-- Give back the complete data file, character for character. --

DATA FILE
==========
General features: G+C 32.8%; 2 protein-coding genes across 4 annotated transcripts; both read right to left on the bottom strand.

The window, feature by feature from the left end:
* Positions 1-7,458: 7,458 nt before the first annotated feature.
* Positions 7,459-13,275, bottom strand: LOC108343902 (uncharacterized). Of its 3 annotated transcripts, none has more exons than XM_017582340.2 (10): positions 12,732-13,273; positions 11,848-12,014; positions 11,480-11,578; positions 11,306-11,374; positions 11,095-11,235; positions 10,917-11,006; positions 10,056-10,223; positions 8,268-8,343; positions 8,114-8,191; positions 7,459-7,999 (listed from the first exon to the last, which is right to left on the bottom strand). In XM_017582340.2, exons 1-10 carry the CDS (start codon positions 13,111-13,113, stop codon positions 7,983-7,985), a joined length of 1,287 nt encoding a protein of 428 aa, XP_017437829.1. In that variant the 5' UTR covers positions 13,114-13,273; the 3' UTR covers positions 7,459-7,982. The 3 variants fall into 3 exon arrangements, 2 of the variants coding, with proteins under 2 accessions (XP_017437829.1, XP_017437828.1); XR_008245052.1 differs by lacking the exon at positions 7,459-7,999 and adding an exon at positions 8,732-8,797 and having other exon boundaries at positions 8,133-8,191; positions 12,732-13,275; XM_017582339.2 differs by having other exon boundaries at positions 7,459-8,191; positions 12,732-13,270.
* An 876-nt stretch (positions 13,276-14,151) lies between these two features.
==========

General features: G+C 32.8%; 2 protein-coding genes across 4 annotated transcripts; both read right to left on the bottom strand.

The window, feature by feature from the left end:
* Positions 1-7,458: 7,458 nt before the first annotated feature.
* Positions 7,459-13,275, bottom strand: LOC108343902 (uncharacterized). Of its 3 annotated transcripts, none has more exons than XM_017582340.2 (10): positions 12,732-13,273; positions 11,848-12,014; positions 11,480-11,578; positions 11,306-11,374; positions 11,095-11,235; positions 10,917-11,006; positions 10,056-10,223; positions 8,268-8,343; positions 8,114-8,191; positions 7,459-7,999 (listed from the first exon to the last, which is right to left on the bottom strand). In XM_017582340.2, exons 1-10 carry the CDS (start codon positions 13,111-13,113, stop codon positions 7,983-7,985), a joined length of 1,287 nt encoding a protein of 428 aa, XP_017437829.1. In that variant the 5' UTR covers positions 13,114-13,273; the 3' UTR covers positions 7,459-7,982. The 3 variants fall into 3 exon arrangements, 2 of the variants coding, with proteins under 2 accessions (XP_017437829.1, XP_017437828.1); XR_008245052.1 differs by lacking the exon at positions 7,459-7,999 and adding an exon at positions 8,732-8,797 and having other exon boundaries at positions 8,133-8,191; positions 12,732-13,275; XM_017582339.2 differs by having other exon boundaries at positions 7,459-8,191; positions 12,732-13,270.
* An 876-nt stretch (positions 13,276-14,151) lies between these two features.